No, the nipple at the hub end is simply for retaining the spoke, instead of an elbow.
Wheelsmith produced the double threaded spokes in Ti, but couldn't / wouldnt do a "pulstar" type straight pull spoke. Part of the reason for this is when the nipple siezes on a pulstar spoke, it turns the spoke and you can't true the wheel. At least in this instance you can hold the spoke at the other end too if you need to (and with blades you can improvise holding then anyway).
The architecture allows easy lacing of blades too, without having to slot the flanges, although the Ti-stix SS used a regular 28h polished superduper8 on the rear with factory slotted flanges. I have some of these.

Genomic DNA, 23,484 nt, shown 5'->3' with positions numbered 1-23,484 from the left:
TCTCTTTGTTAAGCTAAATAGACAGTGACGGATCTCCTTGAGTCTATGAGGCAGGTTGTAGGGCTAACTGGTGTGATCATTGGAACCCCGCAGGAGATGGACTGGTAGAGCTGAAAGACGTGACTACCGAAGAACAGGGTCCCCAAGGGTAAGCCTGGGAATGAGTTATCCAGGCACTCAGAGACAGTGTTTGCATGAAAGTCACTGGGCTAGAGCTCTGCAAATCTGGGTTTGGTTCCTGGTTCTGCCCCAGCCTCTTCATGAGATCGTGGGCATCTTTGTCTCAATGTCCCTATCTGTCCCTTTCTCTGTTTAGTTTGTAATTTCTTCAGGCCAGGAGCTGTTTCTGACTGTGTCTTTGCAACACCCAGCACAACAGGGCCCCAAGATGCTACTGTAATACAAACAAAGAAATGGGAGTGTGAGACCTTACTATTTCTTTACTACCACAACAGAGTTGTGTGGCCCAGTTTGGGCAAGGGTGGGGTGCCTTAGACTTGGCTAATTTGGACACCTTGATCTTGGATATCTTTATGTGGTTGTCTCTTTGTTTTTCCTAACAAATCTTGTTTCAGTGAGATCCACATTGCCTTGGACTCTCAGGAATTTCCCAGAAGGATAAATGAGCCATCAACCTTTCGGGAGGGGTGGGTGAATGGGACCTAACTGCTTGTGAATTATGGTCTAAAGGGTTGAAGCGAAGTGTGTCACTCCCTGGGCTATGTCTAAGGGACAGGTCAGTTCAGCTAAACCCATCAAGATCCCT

"Areo" with the HED rims was quite a driver. At the time DH was more the high speed (mammoth type courses) rather than more modern technical courses. Just look at the size of the big rings on vintage DH bikes. Also the ability to get more tension without risking flange craking.
This is truly good information. The development of the 4,5mm holes as a way to accommodate a bladed spoke without slotting the holes is clever. I am hover still tempted to try to run an upside down straight pull spoke so I can do without nippels on the rim-end. I have found a manufacture of carbon rims that will be able to make a drilling of the rims to accommodate this.... so lets see how this ends up. It s absolutely gonna be a hard job to work on the nippels at the hub side.